/          \                           "Quoted"  = DOMText
    TITLE        DIV - class - "header"
     |             \
"The Title"        H1
           "Welcome to Nodeville"

The diagram above shows a DOMDocument with some nodes. There is a root element (HTML) with two children (HEAD and BODY). The connecting lines are called axes. If you follow down the axis to the TITLE element, you will see that it has one DOMText leaf. This is important because it illustrates an often overlooked thing:

<title>The Title</title>

is not one, but two nodes. A DOMElement with a DOMText child. Likewise, this

<div class="header">

is really three nodes: the DOMElement with a DOMAttr holding a DOMText. Because all these inherit their properties and methods from DOMNode, it is essential to familiarize yourself with the DOMNode class.

In practise, this means the DIV you fetched is linked to all the other nodes in the document. You could go all the way to the root element or down to the leaves at any time. It's all there. You just have to query or traverse the document for the wanted information.

Whether you do that by iterating the childNodes of the DIV or use getElementByTagName() or XPath is up to you. You just have to understand that you are not working with raw HTML, but with nodes representing that entire HTML document.

If you need help with extracting specific information from the document, you need to clarify what information you want to fetch from it. For instance, you could ask how to fetch all the links from the table and then we could answer something like:

$div = $dom->getElementById('showContent');
foreach ($div->getElementsByTagName('a') as $link) 
    echo $dom->saveXML($link);

But unless you are more specific, we can only guess which nodes might be relevant.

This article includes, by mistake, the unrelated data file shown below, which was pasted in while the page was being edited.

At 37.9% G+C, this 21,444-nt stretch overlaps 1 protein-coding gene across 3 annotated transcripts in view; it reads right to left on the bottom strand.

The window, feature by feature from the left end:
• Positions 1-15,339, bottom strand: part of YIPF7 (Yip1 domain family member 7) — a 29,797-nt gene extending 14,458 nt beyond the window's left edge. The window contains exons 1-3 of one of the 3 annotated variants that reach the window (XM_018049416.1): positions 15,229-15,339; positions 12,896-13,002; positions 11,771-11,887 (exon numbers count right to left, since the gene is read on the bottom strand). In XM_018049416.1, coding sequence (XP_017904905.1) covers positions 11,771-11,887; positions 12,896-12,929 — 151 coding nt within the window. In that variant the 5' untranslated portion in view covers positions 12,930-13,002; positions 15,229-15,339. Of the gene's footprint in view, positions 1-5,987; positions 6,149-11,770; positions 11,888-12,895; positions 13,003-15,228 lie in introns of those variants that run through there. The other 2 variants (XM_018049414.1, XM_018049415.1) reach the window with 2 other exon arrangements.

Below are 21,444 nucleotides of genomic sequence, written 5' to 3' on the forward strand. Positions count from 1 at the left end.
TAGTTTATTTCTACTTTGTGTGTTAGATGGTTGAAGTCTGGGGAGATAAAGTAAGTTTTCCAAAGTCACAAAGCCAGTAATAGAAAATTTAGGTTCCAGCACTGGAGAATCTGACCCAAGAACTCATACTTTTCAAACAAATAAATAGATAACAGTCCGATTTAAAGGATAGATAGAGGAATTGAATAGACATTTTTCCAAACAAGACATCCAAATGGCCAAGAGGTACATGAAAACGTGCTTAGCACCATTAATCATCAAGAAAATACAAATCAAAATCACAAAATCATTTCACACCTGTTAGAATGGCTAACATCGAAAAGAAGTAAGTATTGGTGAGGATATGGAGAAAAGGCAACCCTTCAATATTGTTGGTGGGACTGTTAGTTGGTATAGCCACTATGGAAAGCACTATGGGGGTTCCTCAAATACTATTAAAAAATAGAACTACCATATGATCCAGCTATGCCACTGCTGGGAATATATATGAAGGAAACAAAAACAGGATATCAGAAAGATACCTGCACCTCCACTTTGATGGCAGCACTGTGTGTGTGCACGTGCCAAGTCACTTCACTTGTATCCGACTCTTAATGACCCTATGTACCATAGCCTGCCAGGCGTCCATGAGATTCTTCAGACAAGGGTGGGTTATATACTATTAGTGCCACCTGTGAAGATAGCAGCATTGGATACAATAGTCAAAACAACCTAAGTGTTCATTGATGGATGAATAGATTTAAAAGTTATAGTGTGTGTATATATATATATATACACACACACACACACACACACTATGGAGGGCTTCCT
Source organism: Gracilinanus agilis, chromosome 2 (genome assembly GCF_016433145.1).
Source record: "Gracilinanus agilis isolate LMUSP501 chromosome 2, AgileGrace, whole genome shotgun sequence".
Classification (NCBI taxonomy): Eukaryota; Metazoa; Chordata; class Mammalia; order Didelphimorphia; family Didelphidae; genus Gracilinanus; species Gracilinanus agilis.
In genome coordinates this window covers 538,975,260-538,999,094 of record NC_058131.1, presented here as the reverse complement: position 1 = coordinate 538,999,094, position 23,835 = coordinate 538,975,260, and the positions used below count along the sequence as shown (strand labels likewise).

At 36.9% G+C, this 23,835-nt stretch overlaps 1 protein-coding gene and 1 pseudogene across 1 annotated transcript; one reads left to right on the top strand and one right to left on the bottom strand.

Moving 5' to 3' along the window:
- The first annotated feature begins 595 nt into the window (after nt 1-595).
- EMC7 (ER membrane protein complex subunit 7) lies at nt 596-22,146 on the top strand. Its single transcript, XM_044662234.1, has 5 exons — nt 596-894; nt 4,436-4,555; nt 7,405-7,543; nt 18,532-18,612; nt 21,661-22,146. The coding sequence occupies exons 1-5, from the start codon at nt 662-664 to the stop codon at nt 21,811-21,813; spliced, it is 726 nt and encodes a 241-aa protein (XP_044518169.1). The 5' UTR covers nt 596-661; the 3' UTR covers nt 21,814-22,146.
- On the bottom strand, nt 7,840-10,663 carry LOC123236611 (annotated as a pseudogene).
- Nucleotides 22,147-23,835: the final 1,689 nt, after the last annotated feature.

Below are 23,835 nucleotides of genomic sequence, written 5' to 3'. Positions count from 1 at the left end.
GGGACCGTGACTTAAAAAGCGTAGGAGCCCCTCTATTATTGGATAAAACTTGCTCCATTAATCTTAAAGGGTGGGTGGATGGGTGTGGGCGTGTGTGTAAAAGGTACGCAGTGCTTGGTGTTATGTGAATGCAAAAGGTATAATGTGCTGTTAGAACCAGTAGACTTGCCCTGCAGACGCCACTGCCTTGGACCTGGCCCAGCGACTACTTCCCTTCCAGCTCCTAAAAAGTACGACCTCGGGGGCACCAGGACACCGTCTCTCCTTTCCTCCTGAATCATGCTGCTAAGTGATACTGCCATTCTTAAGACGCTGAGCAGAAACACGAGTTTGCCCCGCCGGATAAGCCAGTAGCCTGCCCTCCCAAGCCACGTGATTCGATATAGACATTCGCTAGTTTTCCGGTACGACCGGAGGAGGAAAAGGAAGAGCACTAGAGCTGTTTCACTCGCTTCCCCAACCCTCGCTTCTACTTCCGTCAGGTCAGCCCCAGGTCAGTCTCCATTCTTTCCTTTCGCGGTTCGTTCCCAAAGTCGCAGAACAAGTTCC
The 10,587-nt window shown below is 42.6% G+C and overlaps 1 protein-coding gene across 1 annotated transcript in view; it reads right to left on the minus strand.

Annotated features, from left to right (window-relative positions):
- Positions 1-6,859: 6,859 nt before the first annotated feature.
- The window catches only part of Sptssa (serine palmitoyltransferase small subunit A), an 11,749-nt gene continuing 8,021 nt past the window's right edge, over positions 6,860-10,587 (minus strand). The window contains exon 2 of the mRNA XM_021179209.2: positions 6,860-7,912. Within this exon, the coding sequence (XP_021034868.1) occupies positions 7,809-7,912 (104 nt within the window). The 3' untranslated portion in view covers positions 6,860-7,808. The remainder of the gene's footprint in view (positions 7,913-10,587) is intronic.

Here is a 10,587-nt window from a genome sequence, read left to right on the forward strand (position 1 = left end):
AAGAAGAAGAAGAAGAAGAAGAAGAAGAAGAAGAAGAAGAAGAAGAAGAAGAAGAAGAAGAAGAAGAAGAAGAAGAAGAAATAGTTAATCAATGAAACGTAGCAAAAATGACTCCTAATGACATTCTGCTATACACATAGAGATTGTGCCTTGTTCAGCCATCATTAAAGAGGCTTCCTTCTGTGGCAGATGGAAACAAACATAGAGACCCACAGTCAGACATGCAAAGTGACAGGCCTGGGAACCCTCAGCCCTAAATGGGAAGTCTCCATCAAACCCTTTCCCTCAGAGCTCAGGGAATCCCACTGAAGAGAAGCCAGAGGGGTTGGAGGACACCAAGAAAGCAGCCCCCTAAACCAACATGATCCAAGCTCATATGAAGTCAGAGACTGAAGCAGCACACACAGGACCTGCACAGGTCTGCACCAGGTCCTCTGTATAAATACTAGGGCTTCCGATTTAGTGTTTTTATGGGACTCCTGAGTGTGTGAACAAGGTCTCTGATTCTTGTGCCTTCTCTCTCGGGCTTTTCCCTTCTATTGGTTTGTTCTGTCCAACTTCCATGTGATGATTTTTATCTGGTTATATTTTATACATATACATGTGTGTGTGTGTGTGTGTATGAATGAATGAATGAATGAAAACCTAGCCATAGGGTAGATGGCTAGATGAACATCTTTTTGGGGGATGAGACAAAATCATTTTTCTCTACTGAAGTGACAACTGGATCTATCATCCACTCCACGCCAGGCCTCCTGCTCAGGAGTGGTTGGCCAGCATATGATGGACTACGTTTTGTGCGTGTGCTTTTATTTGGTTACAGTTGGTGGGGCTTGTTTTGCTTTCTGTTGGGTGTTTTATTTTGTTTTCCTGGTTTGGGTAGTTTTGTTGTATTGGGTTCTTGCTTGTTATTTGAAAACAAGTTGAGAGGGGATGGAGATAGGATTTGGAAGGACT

If you need more examples and code snippets on how to work with DOM browse through my previous answers to related questions:

By now, there should be a snippet for every basic to medium UseCase you might have with DOM.

  • 2
    Thanks Gordon, I was needing something like this to learn how dom worked, but I don't think I could use it to crawl the information I was needing, because they don't follow any standards and don't have classes, id, or nothing like that, just tables :( the info was usefull anyway to learn how to use it =D
    – Saikios
    Feb 14, 2011 at 0:56
  • 5
    +1 ... I've been looking for a map to Nodeville for the longest time!
    – rdlowrey
    Mar 21, 2012 at 23:42

To create a parser you can use htmlDOM.

It is very simple easy to use DOM parser written in php. By using it you can easily fetch the contents of div tag.

For example, find all div tags which have attribute id with a value of text.

$ret = $html->find('div[id=text]');
  • 1
    This did a much better job for me. I was working with a site that had really bad html. domdocument wasn't able to find the node I wanted. This library handles bad html far better.
    – metric152
    Jun 19, 2014 at 23:21